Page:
So here we are today, and what have we found, Judge Alito comports himself with judicial aplomb and dignity, has made the right connections, gets friendly with everyone and comes across as a harmless, dedicated honest broker of the law. In fact he gets all sorts of his colleagues on the bench to support him. Some are old-timers and Democrats, some are Black, some are Jewish, and some are women. In fact, some are Jewish women Democrats. How neat! Isn’t it perfect symbolism that youngish, but rumpled Judge Alioto, with his weeping wife, and his understated demeanor, has been able to have his handlers parade down to Washington all of these diverse folk to defend this paragon of a small town boy makes good. Do they really know or care what he really represents? Do they understand what change his elevation will wrought? Obviously they do not, or do not really care. Maybe it is better to know the new Justice of the Supreme Court and really not worry what he change he will bring. He’s on for life! These good folk may have later regrets about their actions. But for now he’s the access to fame and the history books. “I knew Judge Alito when he was just a mere boy!”

 

Again, it’s a new year, and symbolism and myth are on display front and center. Here is the symbolism, that Judge Alito is really a good guy rebelling against the limousine liberals of Palmer Square. Here is the myth that Judge Alito is for the little guy! There is no greater myth. When the opposition started to really look at his record, what did his words and actions really state? Case after case, position after position; reflect that Judge Alioto never really supports the average “Joe.” If anything his words and actions belie that myth to the nth degree. The Judge supports the corporation almost every time over the poor slob, he believes and fights for Presidential primacy over the other branches of government. He, on the other hand, is for state’s rights and against the reforms of the previous High Court. He blurs the meaning of the “Establishment Clause.”  He is against a women’s right of “choice.” When one analyses his votes regarding the “right of appeal” against the rulings of lower courts it is inevitable that he is a “hanging” Judge. So on the core issues of 21st Century America; re-apportionment, or one-person, one vote, state’s rights, the “Establishment Clause,” women’s rights, the Imperial Presidency, and the right of the individual against the state or the corporation Judge Alito is the next Judge Scalia or Judge Thomas.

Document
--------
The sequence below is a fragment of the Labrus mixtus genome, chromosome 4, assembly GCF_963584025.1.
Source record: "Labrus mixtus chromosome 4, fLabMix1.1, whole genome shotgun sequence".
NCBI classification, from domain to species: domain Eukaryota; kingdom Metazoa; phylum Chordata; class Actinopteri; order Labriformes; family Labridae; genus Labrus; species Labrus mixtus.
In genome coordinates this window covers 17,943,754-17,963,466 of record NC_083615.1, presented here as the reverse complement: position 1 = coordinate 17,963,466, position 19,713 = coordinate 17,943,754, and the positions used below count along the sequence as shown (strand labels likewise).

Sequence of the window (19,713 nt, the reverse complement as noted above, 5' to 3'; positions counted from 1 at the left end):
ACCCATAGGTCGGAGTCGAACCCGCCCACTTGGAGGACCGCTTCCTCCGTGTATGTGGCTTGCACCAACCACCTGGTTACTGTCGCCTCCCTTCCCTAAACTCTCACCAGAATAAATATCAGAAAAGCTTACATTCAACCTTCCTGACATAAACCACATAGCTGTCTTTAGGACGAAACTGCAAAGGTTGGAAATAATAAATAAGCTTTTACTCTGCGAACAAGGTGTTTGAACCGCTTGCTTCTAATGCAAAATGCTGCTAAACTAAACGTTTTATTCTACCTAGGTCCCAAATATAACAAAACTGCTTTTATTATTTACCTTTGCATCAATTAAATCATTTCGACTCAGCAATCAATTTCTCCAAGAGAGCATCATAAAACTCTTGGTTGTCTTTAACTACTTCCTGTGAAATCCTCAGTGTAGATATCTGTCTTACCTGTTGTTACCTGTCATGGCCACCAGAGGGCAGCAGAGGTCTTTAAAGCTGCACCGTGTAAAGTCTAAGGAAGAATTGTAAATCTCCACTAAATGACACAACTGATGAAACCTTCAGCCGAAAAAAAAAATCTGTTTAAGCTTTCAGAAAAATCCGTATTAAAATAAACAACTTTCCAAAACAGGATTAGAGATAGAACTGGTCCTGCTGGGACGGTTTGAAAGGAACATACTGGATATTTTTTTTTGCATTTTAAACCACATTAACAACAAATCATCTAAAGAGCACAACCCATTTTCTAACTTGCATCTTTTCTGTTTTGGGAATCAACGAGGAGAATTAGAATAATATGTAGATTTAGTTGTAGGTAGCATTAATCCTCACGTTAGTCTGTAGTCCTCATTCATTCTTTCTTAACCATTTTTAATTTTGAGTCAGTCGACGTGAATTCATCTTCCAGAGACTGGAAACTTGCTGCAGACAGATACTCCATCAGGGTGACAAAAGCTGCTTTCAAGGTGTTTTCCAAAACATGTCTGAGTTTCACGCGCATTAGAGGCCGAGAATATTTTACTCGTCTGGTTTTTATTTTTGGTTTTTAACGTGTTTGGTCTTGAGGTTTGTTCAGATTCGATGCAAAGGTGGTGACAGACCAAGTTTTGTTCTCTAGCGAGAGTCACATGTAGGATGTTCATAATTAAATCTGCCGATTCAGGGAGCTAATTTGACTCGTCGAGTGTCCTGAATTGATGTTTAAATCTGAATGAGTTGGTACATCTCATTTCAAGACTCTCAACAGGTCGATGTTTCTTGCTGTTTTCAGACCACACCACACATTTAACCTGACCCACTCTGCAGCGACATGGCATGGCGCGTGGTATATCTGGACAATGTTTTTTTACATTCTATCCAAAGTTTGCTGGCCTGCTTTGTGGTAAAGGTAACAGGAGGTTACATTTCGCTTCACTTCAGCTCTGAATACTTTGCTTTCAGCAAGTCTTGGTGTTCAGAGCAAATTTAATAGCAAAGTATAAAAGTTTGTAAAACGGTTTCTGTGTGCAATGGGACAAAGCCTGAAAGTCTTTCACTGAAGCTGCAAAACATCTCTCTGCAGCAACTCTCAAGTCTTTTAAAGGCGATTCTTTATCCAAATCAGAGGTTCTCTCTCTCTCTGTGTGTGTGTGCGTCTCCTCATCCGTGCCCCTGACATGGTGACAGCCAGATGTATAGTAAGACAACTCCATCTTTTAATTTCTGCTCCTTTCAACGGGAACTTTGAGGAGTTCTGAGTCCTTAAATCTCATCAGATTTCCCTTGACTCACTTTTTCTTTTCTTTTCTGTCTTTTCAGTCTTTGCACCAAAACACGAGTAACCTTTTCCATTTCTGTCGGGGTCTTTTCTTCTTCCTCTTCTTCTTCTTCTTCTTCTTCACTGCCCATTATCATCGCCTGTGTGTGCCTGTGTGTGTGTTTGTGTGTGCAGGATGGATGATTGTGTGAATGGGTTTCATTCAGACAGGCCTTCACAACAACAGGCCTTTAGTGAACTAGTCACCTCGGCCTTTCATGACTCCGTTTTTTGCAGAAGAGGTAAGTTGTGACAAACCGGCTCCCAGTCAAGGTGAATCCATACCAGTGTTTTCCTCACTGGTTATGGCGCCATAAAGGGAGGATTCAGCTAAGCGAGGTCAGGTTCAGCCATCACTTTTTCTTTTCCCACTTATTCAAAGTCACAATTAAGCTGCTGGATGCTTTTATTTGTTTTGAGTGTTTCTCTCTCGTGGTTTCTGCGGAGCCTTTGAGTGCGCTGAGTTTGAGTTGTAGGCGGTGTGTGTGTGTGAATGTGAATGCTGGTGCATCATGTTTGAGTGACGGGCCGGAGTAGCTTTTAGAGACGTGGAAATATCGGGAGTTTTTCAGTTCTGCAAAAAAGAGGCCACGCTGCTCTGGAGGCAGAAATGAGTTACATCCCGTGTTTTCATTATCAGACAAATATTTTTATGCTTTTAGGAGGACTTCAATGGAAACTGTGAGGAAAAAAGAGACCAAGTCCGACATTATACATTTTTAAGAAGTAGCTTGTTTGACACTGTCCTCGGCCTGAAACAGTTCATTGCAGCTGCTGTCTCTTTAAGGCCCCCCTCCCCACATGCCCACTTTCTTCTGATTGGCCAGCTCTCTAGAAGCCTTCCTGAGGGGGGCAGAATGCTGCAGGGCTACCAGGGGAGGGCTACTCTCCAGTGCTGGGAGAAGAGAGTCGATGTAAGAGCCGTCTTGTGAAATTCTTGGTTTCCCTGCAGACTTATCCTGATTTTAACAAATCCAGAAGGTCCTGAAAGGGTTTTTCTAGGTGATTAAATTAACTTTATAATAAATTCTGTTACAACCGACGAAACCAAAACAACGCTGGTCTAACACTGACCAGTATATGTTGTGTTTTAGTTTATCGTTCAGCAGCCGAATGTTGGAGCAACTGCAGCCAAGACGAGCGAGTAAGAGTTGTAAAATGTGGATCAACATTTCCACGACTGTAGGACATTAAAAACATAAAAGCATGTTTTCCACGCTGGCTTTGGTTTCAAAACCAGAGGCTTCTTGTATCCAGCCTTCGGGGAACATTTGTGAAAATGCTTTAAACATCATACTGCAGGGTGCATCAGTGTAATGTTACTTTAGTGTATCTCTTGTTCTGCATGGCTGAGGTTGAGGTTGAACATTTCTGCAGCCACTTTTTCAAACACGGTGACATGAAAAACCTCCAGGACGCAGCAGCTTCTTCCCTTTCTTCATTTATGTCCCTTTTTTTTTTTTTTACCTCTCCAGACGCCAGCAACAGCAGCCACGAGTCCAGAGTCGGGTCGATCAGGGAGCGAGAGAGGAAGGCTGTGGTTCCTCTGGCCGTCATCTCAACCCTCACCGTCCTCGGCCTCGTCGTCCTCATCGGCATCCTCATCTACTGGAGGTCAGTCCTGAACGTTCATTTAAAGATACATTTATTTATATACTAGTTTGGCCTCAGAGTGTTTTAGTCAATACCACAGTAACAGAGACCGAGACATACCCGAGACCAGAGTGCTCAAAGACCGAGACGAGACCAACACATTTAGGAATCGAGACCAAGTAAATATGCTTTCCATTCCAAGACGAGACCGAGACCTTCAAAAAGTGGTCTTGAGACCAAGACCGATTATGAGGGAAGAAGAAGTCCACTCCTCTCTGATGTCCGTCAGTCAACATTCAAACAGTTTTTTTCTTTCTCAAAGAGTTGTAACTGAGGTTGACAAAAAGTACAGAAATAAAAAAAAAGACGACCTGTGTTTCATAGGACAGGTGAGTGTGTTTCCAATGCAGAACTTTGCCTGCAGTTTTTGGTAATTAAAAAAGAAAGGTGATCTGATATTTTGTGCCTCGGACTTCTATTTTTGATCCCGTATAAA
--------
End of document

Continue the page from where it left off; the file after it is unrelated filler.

It is really funny that many of the supporters of the women’s right’s struggle and the surviving lawyers of the Civil Rights era are at the hearings warning us about Judge Alito, but it seems few are listening. Senator Jeff Sessions of Alabama, and Lindsay Graham of South Carolina are part of the new generation of Republican Southern “statesmen” who ooze with charm as they praise these old veterans from the struggles of the past. Why not? The rightwing has finally got us right back where they had us all in 1937. It took 70 years, and we are right at the threshold of the great “clock re-wind.” How hilarious is it to hear these heirs of Stennis, Eastland, Talmadge, Russell, and Bilbo praise the recently departed Rosa Parks. How amazing is it to witness this modern “kabuki” dance play itself out.

 

It is a New Year and its only real meaning, for most, is the need to sort last year’s income tax receipts, and the symbolism of the same old “passion play” of the season. Though this year we were caught up with who could out “Merry Christmas” each other. It seems that the “inclusiveness” of “Happy Holidays” is just another blow against the fragile psyche of the evangelicals who fear that Christianity is on the wane. It seems too many folk are golfing, or taking junkets to Atlantic City or Las Vegas, or are living together, or swearing or are divorcing or cheating. It seems that Hollywood, and all of its vulgarity, represent the “Devil Incarnate” and the poor “family value” folk are left wandering in the desert. Maybe it will take Pat Robertson or Pat Buchanan or Judge Alito and his new court coalition to get us back believing in the myth so we really understand the symbolism.